Doctor Who’s biggest innovation in recent years is probably transforming the Master, that evil Time Lord, into an evil Time Lady named Missy. And the show obviously aims to capitalize on that surprise, because Missy is back in the two-part season opener, right after the show killed her off in the last season finale.
It so happens that io9 was lucky enough to talk on the phone with Michelle Gomez, who plays Missy, about her view of the character—and what it felt like to come back so soon after her character’s apparent demise.
“It took me by surprise,” says Gomez. “I didn’t expect to come back so fast. I felt like I was on a sort of Missy boomerang.”
Gomez adds that she sort of thought maybe Missy was supposed to be dead: “I was vaporized! I thought that was me done. But here I come hard on the heels of the last series. I guess that’s basically what Doctor Who is: something that takes you by surprise.”
Missy is “like a cockroach, in a way. She’s a big, fat, black cockroach that just won’t die,” laughs Gomez. “You can squash that bug as many times as you like, but she’s just going to keep growing another arm, and another leg, and she just won’t die. So because of that, she just sort of plays with death. She doesn’t have any respect for it. It’s just all a game to her. If she can’t die anyway, then she might as well have a lot of fun with it.”
In the season opener, “The Magician’s Apprentice,” we get more hints that the Doctor really does sort of think of Missy as a friend, as well as a deadly nemesis. Gomez says we’re just seeing another layer of their relationship. “You’re just seeing the fact that there’s a lot of history between them, and you can’t just play one thing, because it’s not very interesting.” So you can’t just see the Doctor and Missy being angry with each other the entire time. “There’s something in this series that kind of generates where they came from, and the fact that they have this history.”
Adds Gomez, “Possibly they were incredible friends at one point, but the relationship just went really sour. And that, I found, an interesting layer to play. And I guess a bit more real as well. I mean, they’ve knocked around the universe together for hundreds of years. And I guess that’s what comes across a bit more this season.”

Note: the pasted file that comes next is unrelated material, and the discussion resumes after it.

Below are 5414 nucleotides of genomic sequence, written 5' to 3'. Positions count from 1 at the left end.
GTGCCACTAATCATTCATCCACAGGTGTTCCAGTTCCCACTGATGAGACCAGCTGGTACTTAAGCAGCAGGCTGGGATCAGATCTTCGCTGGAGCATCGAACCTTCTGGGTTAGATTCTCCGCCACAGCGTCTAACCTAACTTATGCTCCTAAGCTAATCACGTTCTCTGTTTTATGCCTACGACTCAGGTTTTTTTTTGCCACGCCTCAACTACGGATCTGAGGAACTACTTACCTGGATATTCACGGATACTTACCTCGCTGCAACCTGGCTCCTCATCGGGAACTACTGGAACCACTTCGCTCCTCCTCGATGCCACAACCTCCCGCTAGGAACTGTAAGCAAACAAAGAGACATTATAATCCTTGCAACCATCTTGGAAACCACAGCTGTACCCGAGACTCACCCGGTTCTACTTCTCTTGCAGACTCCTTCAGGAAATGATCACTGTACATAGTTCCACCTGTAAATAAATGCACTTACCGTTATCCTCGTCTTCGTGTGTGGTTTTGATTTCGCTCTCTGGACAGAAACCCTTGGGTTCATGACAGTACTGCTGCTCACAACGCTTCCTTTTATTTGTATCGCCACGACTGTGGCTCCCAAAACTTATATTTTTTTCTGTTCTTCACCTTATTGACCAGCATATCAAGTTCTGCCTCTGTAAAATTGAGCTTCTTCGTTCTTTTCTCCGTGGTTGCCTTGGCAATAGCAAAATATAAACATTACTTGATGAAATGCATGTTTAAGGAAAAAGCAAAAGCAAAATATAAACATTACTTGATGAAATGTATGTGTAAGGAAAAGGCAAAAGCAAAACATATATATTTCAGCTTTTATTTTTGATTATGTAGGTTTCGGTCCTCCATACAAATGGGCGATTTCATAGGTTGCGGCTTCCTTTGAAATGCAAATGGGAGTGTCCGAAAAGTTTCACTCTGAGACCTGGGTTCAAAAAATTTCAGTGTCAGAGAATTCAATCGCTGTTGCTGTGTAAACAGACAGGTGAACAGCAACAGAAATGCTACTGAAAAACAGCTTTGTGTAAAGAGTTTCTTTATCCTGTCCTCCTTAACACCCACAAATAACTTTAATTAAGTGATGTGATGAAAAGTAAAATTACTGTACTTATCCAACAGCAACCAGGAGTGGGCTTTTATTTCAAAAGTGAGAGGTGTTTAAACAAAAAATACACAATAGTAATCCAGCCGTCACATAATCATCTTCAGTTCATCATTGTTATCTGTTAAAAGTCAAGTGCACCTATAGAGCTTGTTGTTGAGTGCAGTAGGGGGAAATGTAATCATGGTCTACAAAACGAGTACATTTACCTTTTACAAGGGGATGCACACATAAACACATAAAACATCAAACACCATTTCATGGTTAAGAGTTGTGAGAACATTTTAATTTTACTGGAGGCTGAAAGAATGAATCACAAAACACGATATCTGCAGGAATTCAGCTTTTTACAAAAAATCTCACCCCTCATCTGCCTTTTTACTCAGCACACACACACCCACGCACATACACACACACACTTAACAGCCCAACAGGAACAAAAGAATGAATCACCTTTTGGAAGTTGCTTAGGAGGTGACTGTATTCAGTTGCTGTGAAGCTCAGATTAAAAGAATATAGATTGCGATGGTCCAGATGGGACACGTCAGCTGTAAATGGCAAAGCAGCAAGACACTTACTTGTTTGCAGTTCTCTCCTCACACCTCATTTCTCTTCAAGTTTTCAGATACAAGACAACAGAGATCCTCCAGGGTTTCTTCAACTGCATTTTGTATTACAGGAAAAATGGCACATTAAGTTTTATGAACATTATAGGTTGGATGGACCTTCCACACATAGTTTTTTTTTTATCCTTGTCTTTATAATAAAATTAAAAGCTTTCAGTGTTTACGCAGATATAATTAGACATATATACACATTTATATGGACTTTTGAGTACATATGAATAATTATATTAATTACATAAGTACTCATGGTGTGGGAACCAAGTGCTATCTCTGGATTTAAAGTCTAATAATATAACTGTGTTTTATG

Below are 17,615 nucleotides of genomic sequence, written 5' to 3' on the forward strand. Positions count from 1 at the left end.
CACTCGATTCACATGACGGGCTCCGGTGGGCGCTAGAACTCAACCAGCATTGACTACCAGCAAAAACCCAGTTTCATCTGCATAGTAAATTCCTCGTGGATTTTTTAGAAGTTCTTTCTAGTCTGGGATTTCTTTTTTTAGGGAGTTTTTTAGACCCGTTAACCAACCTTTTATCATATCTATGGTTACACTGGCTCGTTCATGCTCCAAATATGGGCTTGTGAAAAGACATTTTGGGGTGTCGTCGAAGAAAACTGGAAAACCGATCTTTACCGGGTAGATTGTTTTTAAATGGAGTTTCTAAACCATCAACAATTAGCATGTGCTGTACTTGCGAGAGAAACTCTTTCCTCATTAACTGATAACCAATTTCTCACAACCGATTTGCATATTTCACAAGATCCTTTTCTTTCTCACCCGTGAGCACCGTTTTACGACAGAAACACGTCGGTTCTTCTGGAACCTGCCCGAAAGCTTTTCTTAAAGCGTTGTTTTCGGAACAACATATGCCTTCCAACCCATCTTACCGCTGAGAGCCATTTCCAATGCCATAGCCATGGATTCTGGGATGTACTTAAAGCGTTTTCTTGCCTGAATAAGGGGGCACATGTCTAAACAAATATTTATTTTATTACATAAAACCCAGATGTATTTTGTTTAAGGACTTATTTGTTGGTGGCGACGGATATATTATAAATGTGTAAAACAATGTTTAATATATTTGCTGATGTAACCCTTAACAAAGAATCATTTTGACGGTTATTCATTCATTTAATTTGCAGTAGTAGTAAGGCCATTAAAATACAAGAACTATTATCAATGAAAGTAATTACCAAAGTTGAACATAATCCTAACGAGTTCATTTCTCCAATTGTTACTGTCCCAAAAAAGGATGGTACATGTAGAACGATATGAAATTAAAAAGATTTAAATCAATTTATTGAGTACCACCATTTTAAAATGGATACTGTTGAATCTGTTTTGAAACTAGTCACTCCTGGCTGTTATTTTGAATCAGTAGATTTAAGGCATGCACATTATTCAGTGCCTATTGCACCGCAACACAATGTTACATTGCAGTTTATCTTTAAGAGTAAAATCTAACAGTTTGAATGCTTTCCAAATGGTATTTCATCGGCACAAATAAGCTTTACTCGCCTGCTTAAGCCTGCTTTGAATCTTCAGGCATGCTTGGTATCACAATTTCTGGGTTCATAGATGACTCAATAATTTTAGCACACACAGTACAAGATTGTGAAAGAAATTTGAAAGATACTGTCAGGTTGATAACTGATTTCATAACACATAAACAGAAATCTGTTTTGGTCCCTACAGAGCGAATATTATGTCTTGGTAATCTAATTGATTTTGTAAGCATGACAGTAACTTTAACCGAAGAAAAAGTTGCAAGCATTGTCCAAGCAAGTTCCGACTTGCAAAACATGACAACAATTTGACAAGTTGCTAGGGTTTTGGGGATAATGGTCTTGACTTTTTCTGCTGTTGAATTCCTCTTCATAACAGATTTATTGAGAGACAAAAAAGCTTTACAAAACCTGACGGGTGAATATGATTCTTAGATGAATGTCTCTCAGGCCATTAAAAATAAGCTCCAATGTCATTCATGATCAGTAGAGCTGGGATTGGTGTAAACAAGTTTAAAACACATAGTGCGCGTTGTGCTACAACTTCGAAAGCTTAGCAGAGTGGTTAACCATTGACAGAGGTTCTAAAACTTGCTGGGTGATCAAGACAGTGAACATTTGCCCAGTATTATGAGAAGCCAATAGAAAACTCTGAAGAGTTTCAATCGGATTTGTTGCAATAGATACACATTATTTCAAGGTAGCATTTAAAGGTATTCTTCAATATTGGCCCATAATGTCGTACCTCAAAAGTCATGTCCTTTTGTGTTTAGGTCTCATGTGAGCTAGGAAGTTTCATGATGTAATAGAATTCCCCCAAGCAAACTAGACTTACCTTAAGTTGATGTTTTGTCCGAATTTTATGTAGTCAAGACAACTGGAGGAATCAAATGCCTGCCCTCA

But you should never take anything Missy says at face value, says Gomez, including her claims that she and the Doctor are besties. “She has many tools at her fingertips, and one of them is manipulation,” she says. “She’ll get you to do whatever she needs you to do, however she needs you to do that. And if that means that she’s going to make you think that she’s your friend, then be careful. I just wouldn’t ever trust that woman. Or that person.”
Missy “has a few powers. She can travel through space and time. She can hypnotize you. She can read your mind. She can also manipulate anyone—any situation—and so she’s just doing what she has to do, to get what she has to get done.”
Missy generally only tolerates other people, or uses them to her own ends—but she does seem (the operative word being “seem”) to like Clara. After all, she chose Clara to be the Doctor’s traveling companion, in the beginning, and seems to have some investment in her. “She admires her in a way,” because of her bravery and youthful spirit. At one point, Gomez remembers, Missy looks at Clara and says, “I chose well.” And maybe Clara reminds Missy of herself, “many aeons ago.”
Gomez says that she and Peter Capaldi have a certain amount of shorthand because they’re both from Glasgow. And having that kind of familiarity together on set invites a whole lot of other stuff that wouldn’t be there otherwise. “It’s just very relaxed,” she says, “It’s a really good strong working relationship, and we genuinely find each other quite funny as well. It just makes for there being a little bit of extra chemistry, and a little bit of magic on the day, that you can’t borrow or buy.”
“There’s a history and the Master and the Doctor that goes back hundreds of years,” says Gomez, and the fact that she and Capaldi come from the same town means that they also share some roots. And that helps them seem like they’re from the same place and have something in common, on screen.
Meanwhile, Missy doesn’t really have much time for the Daleks, says Gomez. “They’re not very nimble. They’re not very graceful. She loves her Cybermen, there’s something very cool about them. I, as a fan, am quite partial to the Daleks myself, and especially the ones that are going to turn up in this series. They’re actually a thing of great beauty in a way.”
Adds Gomez, “Missy just has disdain for anything or anyone, even if you’re an inanimate object. That’s her bottom line: a sort of default sense of disdain for anything, really. There’s a sense of arrested development for Missy, emotionally, around age 13 or 14,” she laughs. “She’s just sort of over it. Everything’s just like, ‘Oh, whatever.’”
She won’t say whether Missy is back later on in this season of Doctor Who—but she does say that she’s willing to keep playing the character for years, if they want her to.
“I am having so much fun with this character,” says Gomez, “probably a little too much fun. Occasionally in a career, you get one or two chances to just really enjoy your work and have it not feel like work—even though it is hard work. It’s just a blessing. I’ll play her as long as I can, as long as I’m standing. I’d play her in a wheelchair. I love Missy. She’s great fun.”
Doctor Who returns this Saturday at 9/8c on BBC1 in the UK and BBCAmerica in the US.